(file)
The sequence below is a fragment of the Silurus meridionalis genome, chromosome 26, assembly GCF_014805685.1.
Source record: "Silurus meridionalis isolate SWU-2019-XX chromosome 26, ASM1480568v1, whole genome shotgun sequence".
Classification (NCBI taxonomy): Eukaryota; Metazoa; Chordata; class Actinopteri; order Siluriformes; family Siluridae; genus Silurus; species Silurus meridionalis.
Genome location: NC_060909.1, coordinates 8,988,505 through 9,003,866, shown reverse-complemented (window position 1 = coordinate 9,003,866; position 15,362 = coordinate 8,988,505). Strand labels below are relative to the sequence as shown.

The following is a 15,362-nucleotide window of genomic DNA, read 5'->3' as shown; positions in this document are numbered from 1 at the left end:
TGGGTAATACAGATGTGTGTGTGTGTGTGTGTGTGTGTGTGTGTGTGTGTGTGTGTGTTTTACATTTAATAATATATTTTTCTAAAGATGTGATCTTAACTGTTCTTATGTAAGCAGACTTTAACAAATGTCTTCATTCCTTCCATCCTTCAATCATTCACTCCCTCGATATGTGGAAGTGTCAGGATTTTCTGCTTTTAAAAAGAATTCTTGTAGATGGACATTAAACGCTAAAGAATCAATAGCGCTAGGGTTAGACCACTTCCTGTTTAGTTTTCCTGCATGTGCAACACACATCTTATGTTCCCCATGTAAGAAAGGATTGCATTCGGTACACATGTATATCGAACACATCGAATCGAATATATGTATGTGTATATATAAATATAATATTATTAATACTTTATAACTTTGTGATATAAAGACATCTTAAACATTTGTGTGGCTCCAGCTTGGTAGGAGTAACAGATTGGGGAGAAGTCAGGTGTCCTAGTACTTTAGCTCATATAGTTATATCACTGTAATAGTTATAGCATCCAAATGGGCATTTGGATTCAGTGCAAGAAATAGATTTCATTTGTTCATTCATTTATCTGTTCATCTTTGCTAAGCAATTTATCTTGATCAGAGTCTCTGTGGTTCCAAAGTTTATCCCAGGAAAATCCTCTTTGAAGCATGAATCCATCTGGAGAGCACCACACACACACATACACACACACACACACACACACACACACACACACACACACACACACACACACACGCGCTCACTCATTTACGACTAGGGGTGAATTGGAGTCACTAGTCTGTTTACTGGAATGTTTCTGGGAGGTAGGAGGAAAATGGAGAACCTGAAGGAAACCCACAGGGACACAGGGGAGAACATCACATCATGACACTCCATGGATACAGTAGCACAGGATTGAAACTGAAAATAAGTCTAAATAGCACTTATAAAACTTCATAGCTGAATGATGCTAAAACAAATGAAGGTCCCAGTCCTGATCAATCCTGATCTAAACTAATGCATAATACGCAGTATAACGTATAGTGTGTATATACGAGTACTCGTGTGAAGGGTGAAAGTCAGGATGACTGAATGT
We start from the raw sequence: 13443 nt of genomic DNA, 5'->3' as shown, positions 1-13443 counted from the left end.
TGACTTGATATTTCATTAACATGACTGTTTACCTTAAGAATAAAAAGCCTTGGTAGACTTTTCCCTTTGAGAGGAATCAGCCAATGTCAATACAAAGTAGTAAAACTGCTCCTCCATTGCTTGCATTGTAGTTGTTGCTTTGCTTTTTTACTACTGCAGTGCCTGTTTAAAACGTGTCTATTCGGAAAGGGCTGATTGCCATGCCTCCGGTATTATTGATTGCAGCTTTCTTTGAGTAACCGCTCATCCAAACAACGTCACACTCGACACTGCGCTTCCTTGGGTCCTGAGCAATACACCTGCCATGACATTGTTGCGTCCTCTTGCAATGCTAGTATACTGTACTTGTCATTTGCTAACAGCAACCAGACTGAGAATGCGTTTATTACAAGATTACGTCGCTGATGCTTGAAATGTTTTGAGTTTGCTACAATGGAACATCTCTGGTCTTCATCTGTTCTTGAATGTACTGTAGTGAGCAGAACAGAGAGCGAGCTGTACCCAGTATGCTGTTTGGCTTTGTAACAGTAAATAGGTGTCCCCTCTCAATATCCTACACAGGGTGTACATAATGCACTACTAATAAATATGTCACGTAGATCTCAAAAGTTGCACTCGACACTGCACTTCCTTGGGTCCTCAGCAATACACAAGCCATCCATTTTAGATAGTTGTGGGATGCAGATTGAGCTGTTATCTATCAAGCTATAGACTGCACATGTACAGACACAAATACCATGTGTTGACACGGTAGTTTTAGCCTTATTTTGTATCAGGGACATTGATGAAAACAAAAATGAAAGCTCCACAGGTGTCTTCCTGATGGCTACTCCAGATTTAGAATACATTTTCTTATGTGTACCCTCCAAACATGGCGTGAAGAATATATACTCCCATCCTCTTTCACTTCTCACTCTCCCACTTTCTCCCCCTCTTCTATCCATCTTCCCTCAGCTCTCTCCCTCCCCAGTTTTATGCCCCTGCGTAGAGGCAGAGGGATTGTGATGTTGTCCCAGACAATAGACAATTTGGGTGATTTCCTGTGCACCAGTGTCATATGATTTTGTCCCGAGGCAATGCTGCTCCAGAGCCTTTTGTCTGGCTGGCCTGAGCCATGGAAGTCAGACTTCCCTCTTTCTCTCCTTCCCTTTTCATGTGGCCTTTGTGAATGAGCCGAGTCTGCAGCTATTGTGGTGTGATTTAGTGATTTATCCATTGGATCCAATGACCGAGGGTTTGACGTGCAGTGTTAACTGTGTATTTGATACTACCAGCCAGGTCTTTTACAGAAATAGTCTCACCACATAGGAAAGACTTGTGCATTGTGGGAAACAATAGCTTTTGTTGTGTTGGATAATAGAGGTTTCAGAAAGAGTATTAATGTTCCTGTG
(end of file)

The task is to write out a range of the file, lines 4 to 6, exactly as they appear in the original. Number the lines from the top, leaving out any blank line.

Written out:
Genome location: NC_060909.1, coordinates 8,988,505 through 9,003,866, shown reverse-complemented (window position 1 = coordinate 9,003,866; position 15,362 = coordinate 8,988,505). Strand labels below are relative to the sequence as shown.

The following is a 15,362-nucleotide window of genomic DNA, read 5'->3' as shown; positions in this document are numbered from 1 at the left end:
TGGGTAATACAGATGTGTGTGTGTGTGTGTGTGTGTGTGTGTGTGTGTGTGTGTGTGTTTTACATTTAATAATATATTTTTCTAAAGATGTGATCTTAACTGTTCTTATGTAAGCAGACTTTAACAAATGTCTTCATTCCTTCCATCCTTCAATCATTCACTCCCTCGATATGTGGAAGTGTCAGGATTTTCTGCTTTTAAAAAGAATTCTTGTAGATGGACATTAAACGCTAAAGAATCAATAGCGCTAGGGTTAGACCACTTCCTGTTTAGTTTTCCTGCATGTGCAACACACATCTTATGTTCCCCATGTAAGAAAGGATTGCATTCGGTACACATGTATATCGAACACATCGAATCGAATATATGTATGTGTATATATAAATATAATATTATTAATACTTTATAACTTTGTGATATAAAGACATCTTAAACATTTGTGTGGCTCCAGCTTGGTAGGAGTAACAGATTGGGGAGAAGTCAGGTGTCCTAGTACTTTAGCTCATATAGTTATATCACTGTAATAGTTATAGCATCCAAATGGGCATTTGGATTCAGTGCAAGAAATAGATTTCATTTGTTCATTCATTTATCTGTTCATCTTTGCTAAGCAATTTATCTTGATCAGAGTCTCTGTGGTTCCAAAGTTTATCCCAGGAAAATCCTCTTTGAAGCATGAATCCATCTGGAGAGCACCACACACACACATACACACACACACACACACACACACACACACACACACACACACACACACACACACGCGCTCACTCATTTACGACTAGGGGTGAATTGGAGTCACTAGTCTGTTTACTGGAATGTTTCTGGGAGGTAGGAGGAAAATGGAGAACCTGAAGGAAACCCACAGGGACACAGGGGAGAACATCACATCATGACACTCCATGGATACAGTAGCACAGGATTGAAACTGAAAATAAGTCTAAATAGCACTTATAAAACTTCATAGCTGAATGATGCTAAAACAAATGAAGGTCCCAGTCCTGATCAATCCTGATCTAAACTAATGCATAATACGCAGTATAACGTATAGTGTGTATATACGAGTACTCGTGTGAAGGGTGAAAGTCAGGATGACTGAATGT